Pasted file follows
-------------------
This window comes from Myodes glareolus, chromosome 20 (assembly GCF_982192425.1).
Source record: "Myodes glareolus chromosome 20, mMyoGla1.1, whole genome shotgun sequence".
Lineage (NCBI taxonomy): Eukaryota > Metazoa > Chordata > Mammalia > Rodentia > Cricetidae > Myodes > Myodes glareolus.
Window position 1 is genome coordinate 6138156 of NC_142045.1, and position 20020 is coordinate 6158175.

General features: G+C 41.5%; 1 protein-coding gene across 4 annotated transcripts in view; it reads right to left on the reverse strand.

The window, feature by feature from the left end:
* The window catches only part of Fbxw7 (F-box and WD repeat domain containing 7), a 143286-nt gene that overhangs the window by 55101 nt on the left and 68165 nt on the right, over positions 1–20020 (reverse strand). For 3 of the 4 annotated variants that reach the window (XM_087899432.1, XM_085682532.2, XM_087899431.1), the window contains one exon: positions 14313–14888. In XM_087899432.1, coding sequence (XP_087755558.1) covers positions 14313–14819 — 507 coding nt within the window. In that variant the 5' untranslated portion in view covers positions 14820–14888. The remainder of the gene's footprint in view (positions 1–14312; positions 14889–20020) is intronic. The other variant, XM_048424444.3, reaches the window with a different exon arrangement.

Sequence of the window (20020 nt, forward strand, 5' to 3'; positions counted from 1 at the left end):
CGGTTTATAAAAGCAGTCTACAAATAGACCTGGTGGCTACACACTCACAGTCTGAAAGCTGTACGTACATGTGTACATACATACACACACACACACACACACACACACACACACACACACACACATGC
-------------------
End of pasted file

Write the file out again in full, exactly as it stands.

This window comes from Myodes glareolus, chromosome 20 (assembly GCF_982192425.1).
Source record: "Myodes glareolus chromosome 20, mMyoGla1.1, whole genome shotgun sequence".
Lineage (NCBI taxonomy): Eukaryota > Metazoa > Chordata > Mammalia > Rodentia > Cricetidae > Myodes > Myodes glareolus.
Window position 1 is genome coordinate 6138156 of NC_142045.1, and position 20020 is coordinate 6158175.

General features: G+C 41.5%; 1 protein-coding gene across 4 annotated transcripts in view; it reads right to left on the reverse strand.

The window, feature by feature from the left end:
* The window catches only part of Fbxw7 (F-box and WD repeat domain containing 7), a 143286-nt gene that overhangs the window by 55101 nt on the left and 68165 nt on the right, over positions 1–20020 (reverse strand). For 3 of the 4 annotated variants that reach the window (XM_087899432.1, XM_085682532.2, XM_087899431.1), the window contains one exon: positions 14313–14888. In XM_087899432.1, coding sequence (XP_087755558.1) covers positions 14313–14819 — 507 coding nt within the window. In that variant the 5' untranslated portion in view covers positions 14820–14888. The remainder of the gene's footprint in view (positions 1–14312; positions 14889–20020) is intronic. The other variant, XM_048424444.3, reaches the window with a different exon arrangement.

Sequence of the window (20020 nt, forward strand, 5' to 3'; positions counted from 1 at the left end):
CGGTTTATAAAAGCAGTCTACAAATAGACCTGGTGGCTACACACTCACAGTCTGAAAGCTGTACGTACATGTGTACATACATACACACACACACACACACACACACACACACACACACACACACATGC